If you're unfamiliar with the game, it's an RPG based in a post-apocalypse where the entire world got nuked. There's monsters, mutants, robots, and giant cockroaches galore. It's also amazingly deep if you don't focus intently on the story missions. If I honestly had to guess, I've easily got between 100 - 150 hours into this game, just doing re-spawning missions and building up settlements.
Anyway, while I was streaming last week, I had a random asshat pop in, ask how far along in the game I was, and then he proceeded to blow most of the big ending twists. He was banned in short order for such a transgression.
Honestly, I don't usually mind spoilers. But these were some pretty major plot points, and the way he asked about where I was in the game made it pretty clear he was just looking to be an ass about it.
But the bigger point I want to discuss here is WHY I don't mind spoilers.
Part of it has to do with the fact that a lot of times, spoilers are accidental. People just get so excited about a book, a movie, or a game, and they just want to talk about it. They forget not everyone has seen it, and this is only exacerbated by people like me that don't usually mind, or people who don't really care and let them ramble on.
Those kinds of spoilers can be forgiven, and particularly as a creator, it's exciting to see. That's exactly the response we want people to have when they read our books, watch our movies, or play our games.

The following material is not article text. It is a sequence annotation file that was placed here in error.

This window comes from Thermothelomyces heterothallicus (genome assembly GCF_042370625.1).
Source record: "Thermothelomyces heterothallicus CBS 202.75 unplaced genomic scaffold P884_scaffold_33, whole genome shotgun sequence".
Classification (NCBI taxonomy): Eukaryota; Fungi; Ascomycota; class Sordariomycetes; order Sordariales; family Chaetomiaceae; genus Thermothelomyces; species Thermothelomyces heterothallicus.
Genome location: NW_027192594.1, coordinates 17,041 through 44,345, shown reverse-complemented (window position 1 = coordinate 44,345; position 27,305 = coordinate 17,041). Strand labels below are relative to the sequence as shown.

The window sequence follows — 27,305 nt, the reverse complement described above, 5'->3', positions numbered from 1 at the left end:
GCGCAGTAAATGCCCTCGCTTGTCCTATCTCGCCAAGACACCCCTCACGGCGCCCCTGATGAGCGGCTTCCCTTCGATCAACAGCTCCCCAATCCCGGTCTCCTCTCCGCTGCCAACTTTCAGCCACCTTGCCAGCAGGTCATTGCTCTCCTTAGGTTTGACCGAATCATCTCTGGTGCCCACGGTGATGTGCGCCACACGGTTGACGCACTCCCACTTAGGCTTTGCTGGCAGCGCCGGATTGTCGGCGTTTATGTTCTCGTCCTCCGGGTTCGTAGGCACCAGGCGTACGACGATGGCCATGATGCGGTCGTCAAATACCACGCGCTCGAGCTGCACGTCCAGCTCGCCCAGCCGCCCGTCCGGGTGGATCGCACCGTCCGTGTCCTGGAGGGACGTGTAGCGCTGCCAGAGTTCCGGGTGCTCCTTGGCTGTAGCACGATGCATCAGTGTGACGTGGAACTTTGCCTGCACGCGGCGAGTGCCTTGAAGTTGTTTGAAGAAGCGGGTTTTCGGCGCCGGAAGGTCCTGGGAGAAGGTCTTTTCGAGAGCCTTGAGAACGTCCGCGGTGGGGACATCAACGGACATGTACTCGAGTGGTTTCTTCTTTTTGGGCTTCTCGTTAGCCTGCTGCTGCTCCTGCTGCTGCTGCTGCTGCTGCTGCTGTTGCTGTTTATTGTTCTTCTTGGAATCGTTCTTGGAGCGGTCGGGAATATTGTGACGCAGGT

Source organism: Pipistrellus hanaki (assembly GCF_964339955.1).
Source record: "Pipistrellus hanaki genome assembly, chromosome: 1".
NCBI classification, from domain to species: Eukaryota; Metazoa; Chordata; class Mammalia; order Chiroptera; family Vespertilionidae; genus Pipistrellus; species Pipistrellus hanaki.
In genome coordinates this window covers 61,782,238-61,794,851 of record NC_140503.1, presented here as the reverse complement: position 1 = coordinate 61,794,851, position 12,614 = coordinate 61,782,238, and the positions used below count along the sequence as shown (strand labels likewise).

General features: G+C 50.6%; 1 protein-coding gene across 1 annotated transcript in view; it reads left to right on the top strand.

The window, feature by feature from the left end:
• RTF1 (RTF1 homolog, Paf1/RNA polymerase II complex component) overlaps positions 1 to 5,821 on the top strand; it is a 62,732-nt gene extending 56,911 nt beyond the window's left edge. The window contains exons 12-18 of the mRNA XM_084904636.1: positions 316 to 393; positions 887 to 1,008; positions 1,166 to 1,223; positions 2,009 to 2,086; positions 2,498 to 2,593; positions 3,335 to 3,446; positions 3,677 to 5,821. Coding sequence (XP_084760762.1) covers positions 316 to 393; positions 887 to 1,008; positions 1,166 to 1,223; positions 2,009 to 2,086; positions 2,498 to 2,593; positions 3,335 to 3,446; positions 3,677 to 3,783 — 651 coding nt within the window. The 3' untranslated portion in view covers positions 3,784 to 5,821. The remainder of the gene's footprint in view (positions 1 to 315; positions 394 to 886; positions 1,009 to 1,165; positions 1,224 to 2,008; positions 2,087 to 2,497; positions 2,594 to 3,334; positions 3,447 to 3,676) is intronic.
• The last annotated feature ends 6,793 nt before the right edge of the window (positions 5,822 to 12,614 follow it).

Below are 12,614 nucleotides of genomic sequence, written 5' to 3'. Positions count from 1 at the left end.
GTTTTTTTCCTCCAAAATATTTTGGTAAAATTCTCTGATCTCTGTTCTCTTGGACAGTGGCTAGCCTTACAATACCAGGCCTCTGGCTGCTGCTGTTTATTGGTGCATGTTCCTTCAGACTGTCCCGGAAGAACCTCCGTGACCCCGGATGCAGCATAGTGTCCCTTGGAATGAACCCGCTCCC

The other reason I don't usually mind spoilers, is that a plot twist such is usually given away as a spoiler, is nothing without the surrounding story. If there's not enough tension, not enough compassion felt for the characters, not enough build-up, then it doesn't matter how great your plot twist is. I appreciate the build-up to the plot twist as much as, if not more than, the plot twist itself, and that is why even when I know what the twist is, if the story is compelling enough, I'll keep going. I may not have that "OMG! WTF?" reaction, as much as a simple smile and nod, but that's okay.
And even the people in charge of a story might accidentally spoil it if they're not paying enough attention. You can't just assume everyone knows the answer, even if most people do. For example, the cover of the home release of the original Planet of the Apes. Yeah. That's the plot twist. Right there on the cover, the big secret reveal. Nice job there 20th Century Fox. Hell, just look the movie up online. Most of the basic descriptions now tell you the movie is actually ** *** ******. So, there you have it. Spoilers are just hard to avoid, even when you don't have some guy being an ass. Even when something gets spoiled though, you shouldn't let it be the end of your enjoyment of a story. Stories can be appreciated without that total shock value. Just look at how many people have re-watched Star Wars over and over and over again, in spite of knowing that one line.
Still, if you can help it, don't be an ass, and keep your spoilers to yourself.